I mean, there has to be a practical maximum to the number of bodies you can handle: even if you're teaching with adjuncts and therefore have a highly elastic instructional staff, there are only so many classrooms and so many hours in the day.
If your demand is high, as you've mentioned previously, why not put your cap at the largest number of students your campus can accommodate and take it from there? Is there something I'm missing?
I'm not in a position to know how deeply we scrape the barrel for adjuncts or if that constrains our offerings at the last minute. I do know we haven't had to raise adjunct pay or (thank goodness) cancel any classes I know about.
We don't cap enrollments, so we can't just pick a target population size and multiply it by tuition to get a magic number.
But, Dean Dad, you can do some basic modeling and make predictions. How have applications tracked, year to date, over the past few years? What is your current semester retention (as midterm arrives) and historical retention from, say, English 1 to English 2? Man, I can tell you that we track every bit and byte of each transaction once students start registering for fall semester in a week or two, and have a pretty good (historical) idea what fraction will pay and actually show up in the fall.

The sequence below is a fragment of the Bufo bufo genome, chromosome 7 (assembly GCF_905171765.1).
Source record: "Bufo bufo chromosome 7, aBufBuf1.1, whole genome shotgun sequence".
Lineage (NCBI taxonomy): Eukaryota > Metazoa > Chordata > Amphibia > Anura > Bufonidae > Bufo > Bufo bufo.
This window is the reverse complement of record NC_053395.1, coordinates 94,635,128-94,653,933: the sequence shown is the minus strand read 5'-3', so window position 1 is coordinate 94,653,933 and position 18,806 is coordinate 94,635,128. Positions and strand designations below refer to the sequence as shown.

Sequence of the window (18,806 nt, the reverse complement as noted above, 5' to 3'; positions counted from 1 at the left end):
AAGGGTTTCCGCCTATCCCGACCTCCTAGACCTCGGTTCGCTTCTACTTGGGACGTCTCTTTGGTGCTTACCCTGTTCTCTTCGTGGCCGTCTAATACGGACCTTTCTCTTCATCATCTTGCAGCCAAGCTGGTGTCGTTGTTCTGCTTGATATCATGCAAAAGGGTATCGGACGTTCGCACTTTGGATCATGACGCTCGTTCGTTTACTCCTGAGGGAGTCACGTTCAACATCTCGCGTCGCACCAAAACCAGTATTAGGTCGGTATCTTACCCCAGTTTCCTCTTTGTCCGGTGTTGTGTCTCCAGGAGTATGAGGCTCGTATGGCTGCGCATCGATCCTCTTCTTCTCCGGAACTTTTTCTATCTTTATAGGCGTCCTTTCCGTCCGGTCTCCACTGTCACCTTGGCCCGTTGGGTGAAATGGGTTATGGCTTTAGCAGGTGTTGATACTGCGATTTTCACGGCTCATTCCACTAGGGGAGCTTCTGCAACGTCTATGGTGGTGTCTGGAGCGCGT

The uncertainty is whether they will show up this fall, with an unknown economy down the road, which is where financial aid becomes a huge deal.
On the topic of this post, we do our budgeting from the ground up, justifying positions by the classes we need to teach to handle projected enrollment.
If you have those 400 W halide lights, count the number in use.
As for the proposal to cap enrollments, I don't think that most of us would be allowed to do so. One of the main guiding principles of CCs is open admission. Of course, there may not be anything left to enroll in, once you are admitted, unless you are interested in Calculus IV, Japanese VI, or Organic Chemistry III.